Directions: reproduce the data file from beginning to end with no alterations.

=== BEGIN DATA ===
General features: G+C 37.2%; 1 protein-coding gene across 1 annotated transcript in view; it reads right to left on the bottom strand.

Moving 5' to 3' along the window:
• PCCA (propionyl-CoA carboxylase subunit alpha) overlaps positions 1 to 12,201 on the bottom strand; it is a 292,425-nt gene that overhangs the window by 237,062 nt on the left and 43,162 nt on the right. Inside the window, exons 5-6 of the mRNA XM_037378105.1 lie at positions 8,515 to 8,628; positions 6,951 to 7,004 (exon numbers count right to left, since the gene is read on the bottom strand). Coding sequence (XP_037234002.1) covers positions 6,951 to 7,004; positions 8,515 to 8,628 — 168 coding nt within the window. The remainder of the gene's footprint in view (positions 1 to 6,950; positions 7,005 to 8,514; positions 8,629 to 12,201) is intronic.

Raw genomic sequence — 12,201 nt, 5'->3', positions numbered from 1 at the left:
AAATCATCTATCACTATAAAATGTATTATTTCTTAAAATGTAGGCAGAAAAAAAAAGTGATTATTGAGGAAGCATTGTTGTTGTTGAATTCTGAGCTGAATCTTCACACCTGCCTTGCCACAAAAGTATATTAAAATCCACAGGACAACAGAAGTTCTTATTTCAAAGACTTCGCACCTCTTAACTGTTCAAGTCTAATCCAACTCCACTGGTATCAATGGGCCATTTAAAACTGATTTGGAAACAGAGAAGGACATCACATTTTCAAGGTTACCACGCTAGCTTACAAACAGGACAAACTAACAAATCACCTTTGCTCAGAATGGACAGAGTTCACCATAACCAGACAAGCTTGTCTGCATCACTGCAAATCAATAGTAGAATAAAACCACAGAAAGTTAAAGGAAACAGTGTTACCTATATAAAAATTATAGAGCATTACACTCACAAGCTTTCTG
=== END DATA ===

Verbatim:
General features: G+C 37.2%; 1 protein-coding gene across 1 annotated transcript in view; it reads right to left on the bottom strand.

Moving 5' to 3' along the window:
• PCCA (propionyl-CoA carboxylase subunit alpha) overlaps positions 1 to 12,201 on the bottom strand; it is a 292,425-nt gene that overhangs the window by 237,062 nt on the left and 43,162 nt on the right. Inside the window, exons 5-6 of the mRNA XM_037378105.1 lie at positions 8,515 to 8,628; positions 6,951 to 7,004 (exon numbers count right to left, since the gene is read on the bottom strand). Coding sequence (XP_037234002.1) covers positions 6,951 to 7,004; positions 8,515 to 8,628 — 168 coding nt within the window. The remainder of the gene's footprint in view (positions 1 to 6,950; positions 7,005 to 8,514; positions 8,629 to 12,201) is intronic.

Raw genomic sequence — 12,201 nt, 5'->3', positions numbered from 1 at the left:
AAATCATCTATCACTATAAAATGTATTATTTCTTAAAATGTAGGCAGAAAAAAAAAGTGATTATTGAGGAAGCATTGTTGTTGTTGAATTCTGAGCTGAATCTTCACACCTGCCTTGCCACAAAAGTATATTAAAATCCACAGGACAACAGAAGTTCTTATTTCAAAGACTTCGCACCTCTTAACTGTTCAAGTCTAATCCAACTCCACTGGTATCAATGGGCCATTTAAAACTGATTTGGAAACAGAGAAGGACATCACATTTTCAAGGTTACCACGCTAGCTTACAAACAGGACAAACTAACAAATCACCTTTGCTCAGAATGGACAGAGTTCACCATAACCAGACAAGCTTGTCTGCATCACTGCAAATCAATAGTAGAATAAAACCACAGAAAGTTAAAGGAAACAGTGTTACCTATATAAAAATTATAGAGCATTACACTCACAAGCTTTCTG